Why newbies don't RTFM...
From: Random Penguin (nonexistent2032_at_yahoo.co.uk)
Date: 12 Sep 2005 05:13:34 -0700
Hi guys. Even though I've used Linux before, I've never had to do any
admin tasks until recently when I had to install a dual boot system at
home because some programs from college must use Linux. All of a sudden
I have to use more commands than cd/ls/cp/rm.
I'm sure you all have been wondering what is it with newbies and not
reading manuals...well, an honest answer would be that some people find
the manuals just too confusing, long and unhelpful.
In the output of "man cd" below, see how confusing, long and unhelpful
it is. I gave up copying and pasting after about line 300. I'm not
trying to belittle the author(s) work here, and I'm sure there are
people out there who find a use for each paragraph....
But surely you Linux experts could help the beginners by having either
separate manuals for advanced users or appending the long bits to the
end of an "easy" manual? I have to websurf to find out how to do things
in Linux (apart from asking NGs). I find the answers on websites a lot
more direct to what I'm looking for (especially if I have specific
keywords in Google, like "adsl usb modem installation linux").
A manual I'd classify as easy/helpful:
- Is brief and to the point
- Gives **examples** (very important!) in descending order of how
frequently they're used
Please don't take this as a troll post, instead take it as constructive
criticism. Personally I think Linux is the way forward; I loathe having
to pay other people for permission + the ability to use my own computer
hardware I paid for.
Hope this helps the guys writing the next kernel :)
bash, :, ., [, alias, bg, bind, break, builtin, cd, command,
compgen, complete, con‚
tinue, declare, dirs, disown, echo, enable, eval, exec, exit,
export, fc, fg, getopts,
hash, help, history, jobs, kill, let, local, logout, popd,
printf, pushd, pwd, read,
readonly, return, set, shift, shopt, source, suspend, test,
times, trap, type, typeset,
ulimit, umask, unalias, unset, wait - bash built-in commands,
BASH BUILTIN COMMANDS
Unless otherwise noted, each builtin command documented in
this section as accepting
options preceded by - accepts -- to signify the end of the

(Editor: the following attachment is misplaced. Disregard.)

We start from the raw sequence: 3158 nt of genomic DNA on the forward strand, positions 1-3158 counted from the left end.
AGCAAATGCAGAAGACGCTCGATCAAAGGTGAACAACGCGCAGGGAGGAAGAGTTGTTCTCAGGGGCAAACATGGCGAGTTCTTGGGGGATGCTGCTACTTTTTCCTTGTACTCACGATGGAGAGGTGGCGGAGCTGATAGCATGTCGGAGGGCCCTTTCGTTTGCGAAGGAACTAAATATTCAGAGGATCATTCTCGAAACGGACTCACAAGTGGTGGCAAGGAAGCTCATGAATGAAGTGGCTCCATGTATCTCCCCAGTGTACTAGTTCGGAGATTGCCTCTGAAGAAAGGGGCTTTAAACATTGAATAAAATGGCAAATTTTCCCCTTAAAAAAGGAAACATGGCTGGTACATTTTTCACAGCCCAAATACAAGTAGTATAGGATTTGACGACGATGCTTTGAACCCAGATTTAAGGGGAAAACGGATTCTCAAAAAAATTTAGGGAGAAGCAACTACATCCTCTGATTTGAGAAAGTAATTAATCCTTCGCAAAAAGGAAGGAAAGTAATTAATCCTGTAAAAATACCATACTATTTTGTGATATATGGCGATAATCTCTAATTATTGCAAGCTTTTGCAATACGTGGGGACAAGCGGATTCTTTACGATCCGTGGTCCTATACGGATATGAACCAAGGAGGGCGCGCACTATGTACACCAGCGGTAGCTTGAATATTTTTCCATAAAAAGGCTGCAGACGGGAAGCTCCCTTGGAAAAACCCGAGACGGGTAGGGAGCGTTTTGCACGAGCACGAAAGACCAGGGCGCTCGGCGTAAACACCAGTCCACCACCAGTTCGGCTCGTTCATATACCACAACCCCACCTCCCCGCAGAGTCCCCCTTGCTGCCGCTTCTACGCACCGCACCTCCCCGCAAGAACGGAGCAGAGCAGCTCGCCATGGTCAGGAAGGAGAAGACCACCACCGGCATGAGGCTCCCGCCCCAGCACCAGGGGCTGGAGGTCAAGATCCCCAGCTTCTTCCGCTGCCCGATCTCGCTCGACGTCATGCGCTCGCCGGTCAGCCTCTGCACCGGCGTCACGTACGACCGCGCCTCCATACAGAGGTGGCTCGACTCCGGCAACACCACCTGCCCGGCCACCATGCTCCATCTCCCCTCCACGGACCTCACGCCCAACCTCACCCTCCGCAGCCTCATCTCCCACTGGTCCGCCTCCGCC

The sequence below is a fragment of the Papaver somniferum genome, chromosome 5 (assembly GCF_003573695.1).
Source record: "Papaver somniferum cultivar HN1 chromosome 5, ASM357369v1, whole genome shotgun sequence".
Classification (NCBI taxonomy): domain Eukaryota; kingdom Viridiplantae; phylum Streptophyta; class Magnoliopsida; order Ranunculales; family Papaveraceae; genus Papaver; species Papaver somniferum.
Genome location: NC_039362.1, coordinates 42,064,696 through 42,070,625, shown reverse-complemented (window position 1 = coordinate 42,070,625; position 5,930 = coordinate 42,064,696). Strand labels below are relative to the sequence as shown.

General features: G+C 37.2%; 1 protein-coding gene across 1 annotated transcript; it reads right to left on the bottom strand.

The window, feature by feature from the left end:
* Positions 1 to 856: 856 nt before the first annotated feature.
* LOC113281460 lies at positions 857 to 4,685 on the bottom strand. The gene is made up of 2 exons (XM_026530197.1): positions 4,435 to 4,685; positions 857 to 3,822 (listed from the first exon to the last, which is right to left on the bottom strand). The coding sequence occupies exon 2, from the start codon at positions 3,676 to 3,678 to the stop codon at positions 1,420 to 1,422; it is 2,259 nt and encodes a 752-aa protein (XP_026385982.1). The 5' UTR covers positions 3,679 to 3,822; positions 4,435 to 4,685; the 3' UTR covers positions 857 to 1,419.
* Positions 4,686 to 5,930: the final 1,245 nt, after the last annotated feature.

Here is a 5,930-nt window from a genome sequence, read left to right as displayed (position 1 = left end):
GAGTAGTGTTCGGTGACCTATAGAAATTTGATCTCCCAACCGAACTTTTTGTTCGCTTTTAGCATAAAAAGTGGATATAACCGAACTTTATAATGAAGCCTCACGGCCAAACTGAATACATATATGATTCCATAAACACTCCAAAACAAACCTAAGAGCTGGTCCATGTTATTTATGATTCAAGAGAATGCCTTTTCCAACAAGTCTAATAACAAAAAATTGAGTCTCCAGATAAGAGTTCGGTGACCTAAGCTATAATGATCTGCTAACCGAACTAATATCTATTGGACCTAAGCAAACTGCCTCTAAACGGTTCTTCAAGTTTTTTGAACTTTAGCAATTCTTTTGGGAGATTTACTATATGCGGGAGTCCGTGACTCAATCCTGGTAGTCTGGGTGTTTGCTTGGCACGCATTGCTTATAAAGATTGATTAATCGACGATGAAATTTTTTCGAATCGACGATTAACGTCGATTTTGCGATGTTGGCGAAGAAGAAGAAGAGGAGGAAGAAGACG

No effect; the command does nothing beyond expanding
arguments and performing any
specified redirections. A zero exit code is returned.
. filename [arguments]
source filename [arguments]
Read and execute commands from filename in the
current shell environment and
return the exit status of the last command executed from
filename. If filename
does not contain a slash, file names in PATH are used to
find the directory con‚
taining filename. The file searched for in PATH need not
be executable. When
bash is not in posix mode, the current directory is
searched if no file is found
in PATH. If the sourcepath option to the shopt builtin
command is turned off,
the PATH is not searched. If any arguments are
supplied, they become the posi‚
tional parameters when filename is executed. Otherwise
the positional parameters
are unchanged. The return status is the status of the
last command exited within
the script (0 if no commands are executed), and false if
filename is not found or
cannot be read.
alias [-p] [name[=value] ...]
Alias with no arguments or with the -p option prints
the list of aliases in the
form alias name=value on standard output. When arguments
are supplied, an alias
is defined for each name whose value is given. A
trailing space in value causes
the next word to be checked for alias substitution when
the alias is expanded.
For each name in the argument list for which no value
is supplied, the name and
value of the alias is printed. Alias returns true unless
a name is given for
which no alias has been defined.
Resume the suspended job jobspec in the background,
as if it had been started
with &. If jobspec is not present, the shell's notion
of the current job is
used. bg jobspec returns 0 unless run when job control
is disabled or, when run
with job control enabled, if jobspec was not found or
started without job con‚
bind [-m keymap] [-lpsvPSV]
bind [-m keymap] [-q function] [-u function] [-r keyseq]
bind [-m keymap] -f filename
bind [-m keymap] -x keyseq:shell-command
bind [-m keymap] keyseq:function-name
Display current readline key and function bindings,
bind a key sequence to a
readline function or macro, or set a readline variable.
Each non-option argument
is a command as it would appear in .inputrc, but each
binding or command must be
passed as a separate argument; e.g., '"\C-x\C-r":
if supplied, have the following meanings:
Use keymap as the keymap to be affected by
the subsequent bindings.
Acceptable keymap names are emacs, emacs-standard,
vi, vi-move, vi-command, and vi-insert. vi is
equivalent to vi-command;
emacs is equivalent to emacs-standard.
-l List the names of all readline functions.
-p Display readline function names and bindings in
such a way that they can
-P List current readline function names and bindings.
-v Display readline variable names and values in
such a way that they can be
-V List current readline variable names and values.
-s Display readline key sequences bound to macros and
the strings they output
in such a way that they can be re-read.
-S Display readline key sequences bound to macros
and the strings they out‚